this, which you already knew.

You can try to override or bypass the connection pool, but this is
trickier than it sounds; I've heard of some people having success with
that, but I am not one of them. Another (horrible) option is to use
ADO, not ADO.NET, which should really close the file when you tell it
to close.

But the best advice I can give you is that it might be better to
rethink your approach; sometimes not taking the client's requirements
so literally leads to a more stable solution.

Is there any way you can instead use a database server for data
storage, and export the excel files as required from the database?

Good Luck,

-Mark

Jul 3 '07 #3

P: n/a
"Ben" <b@bnwrote in message news:Od**************@TK2MSFTNGP02.phx.gbl...
Unfortunately, excel is the only option for this application, because
eveybody can type data into it ...
Wow! Who on earth designed this system...???
--
Mark Rae
ASP.NET MVP
http://www.markrae.net
Jul 3 '07 #4

P: n/a
Ben
You should better to give an answer otherwise keep your comments for
yourself ...
Those newsgroups are not intented for making your own publicity.

"Mark Rae" <ma**@markNOSPAMrae.netschreef in bericht
news:Ou**************@TK2MSFTNGP03.phx.gbl...
"Ben" <b@bnwrote in message
news:Od**************@TK2MSFTNGP02.phx.gbl...
>Unfortunately, excel is the only option for this application, because
eveybody can type data into it ...

Wow! Who on earth designed this system...???
--
Mark Rae
ASP.NET MVP
http://www.markrae.net

Jul 3 '07 #5

P: n/a
"Ben" <b@bnwrote in message news:Ot**************@TK2MSFTNGP04.phx.gbl...
You should better to give an answer otherwise keep your comments for
yourself ...
Those newsgroups are not intented for making your own publicity.
OK, then - explain to me how Excel is the "only option" for a data entry
system...
--
Mark Rae
ASP.NET MVP
http://www.markrae.net

Jul 3 '07 #6

P: n/a
Or elect themselves forum police.

"Ben" <b@bnwrote in message news:Ot**************@TK2MSFTNGP04.phx.gbl...
You should better to give an answer otherwise keep your comments for
yourself ...
Those newsgroups are not intented for making your own publicity.

Jul 3 '07 #7

P: n/a
Hi Ben -

I'd use this with caution; I can't express enough how much of a bad
design this is. This flies in the face of all the progress that has
been made over the last six years.

That said, here's the old school way to access excel data.

(insert flashback noise and wavy lines here)

For this to work, you'll need to add a reference to ADO (Microsoft
ActiveX Data Objects (any ver))

Dim xl As New ADODB.Connection()
'Connection string is different for Excel 2007. Check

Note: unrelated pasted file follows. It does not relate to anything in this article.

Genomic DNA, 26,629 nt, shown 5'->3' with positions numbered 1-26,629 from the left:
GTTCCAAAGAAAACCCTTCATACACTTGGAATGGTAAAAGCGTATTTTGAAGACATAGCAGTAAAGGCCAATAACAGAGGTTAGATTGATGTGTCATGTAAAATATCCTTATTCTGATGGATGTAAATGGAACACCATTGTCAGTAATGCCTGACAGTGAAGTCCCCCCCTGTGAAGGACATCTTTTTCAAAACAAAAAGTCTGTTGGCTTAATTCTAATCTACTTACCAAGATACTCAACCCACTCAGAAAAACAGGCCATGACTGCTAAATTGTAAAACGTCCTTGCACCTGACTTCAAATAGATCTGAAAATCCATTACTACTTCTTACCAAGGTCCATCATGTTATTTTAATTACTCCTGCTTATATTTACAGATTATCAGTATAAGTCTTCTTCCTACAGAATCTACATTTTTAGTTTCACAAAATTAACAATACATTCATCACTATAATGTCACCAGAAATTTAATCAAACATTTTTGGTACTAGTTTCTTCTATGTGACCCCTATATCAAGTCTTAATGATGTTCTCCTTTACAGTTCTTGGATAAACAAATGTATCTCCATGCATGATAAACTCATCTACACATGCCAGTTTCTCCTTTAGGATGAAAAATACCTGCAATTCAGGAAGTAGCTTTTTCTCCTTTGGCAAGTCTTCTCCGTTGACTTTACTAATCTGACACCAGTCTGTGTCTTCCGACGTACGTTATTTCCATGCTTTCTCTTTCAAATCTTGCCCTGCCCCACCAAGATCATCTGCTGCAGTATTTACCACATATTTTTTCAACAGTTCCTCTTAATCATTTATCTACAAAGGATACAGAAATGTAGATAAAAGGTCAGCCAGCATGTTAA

http://www.connectionstrings.com for details.
xl.Open("Driver={Microsoft Excel Driver
(*.xls)};DriverId=790;Dbq=C:\MyExcel.xls;DefaultDi r=c:\mypath;")
Dim rs As ADODB.Recordset = xl.Execute("Select * from
[Sheet1$]") 'I.e. excel worksheet name followed by a "$" and wrapped
in "[" "]" brackets.
Do While Not rs.EOF
Debug.WriteLine(rs(0)) 'Example. rs() will take columnname
or column number.
rs.MoveNext()
Loop
rs.Close()
rs = Nothing

'Insert Example. Use the Execute() method for Insert,Update,
and Delete as well.
xl.Execute("insert into [Sheet1$] values(""test"")") 'You may
have to experiement with the exact SQL syntax. I'm pretty sure it
mirrors MS Access.
xl.Close() 'This will really close the file.
xl = Nothing
(/flashback)

Okay; that said, again, I must stress that you're probably better off
coming up with a better data storage solution. You realize, that if
someone has the excel file open on the server, and your code tries to
modify it, you will recieve an error, right?

My job is done here... you know enough to be dangerous now.

Good Luck,

-Mark

Jul 5 '07 #8

P: n/a

Did I say 6? 8 years. I haven't used this method since 1999.

Man, I'm getting old.

Jul 5 '07 #9

P: n/a
"Mark S. Milley, MCSD (BinarySwitch)" <ma*********@binaryswitch.comwrote
in message news:11*********************@k79g2000hse.googlegro ups.com...
Did I say 6? 8 years. I haven't used this method since 1999.

Wow! That brought back some (very painful!) memories!
--
Mark Rae
ASP.NET MVP
http://www.markrae.net

Jul 5 '07 #10

P: n/a
Ben
Thanks very much, not only for the explanation, but also for your friendly
way to do that. You don't feel yourself as God in this newsgroup, you are
not arrogant and you don't decide who put stupid questions or do stupid
things. I call that respect for the others.
"Mark S. Milley, MCSD (BinarySwitch)" <ma*********@binaryswitch.comschreef
in bericht news:11*********************@k79g2000hse.googlegro ups.com...
>
Did I say 6? 8 years. I haven't used this method since 1999.

Man, I'm getting old.

Jul 7 '07 #11

This discussion thread is closed

Replies have been disabled for this discussion.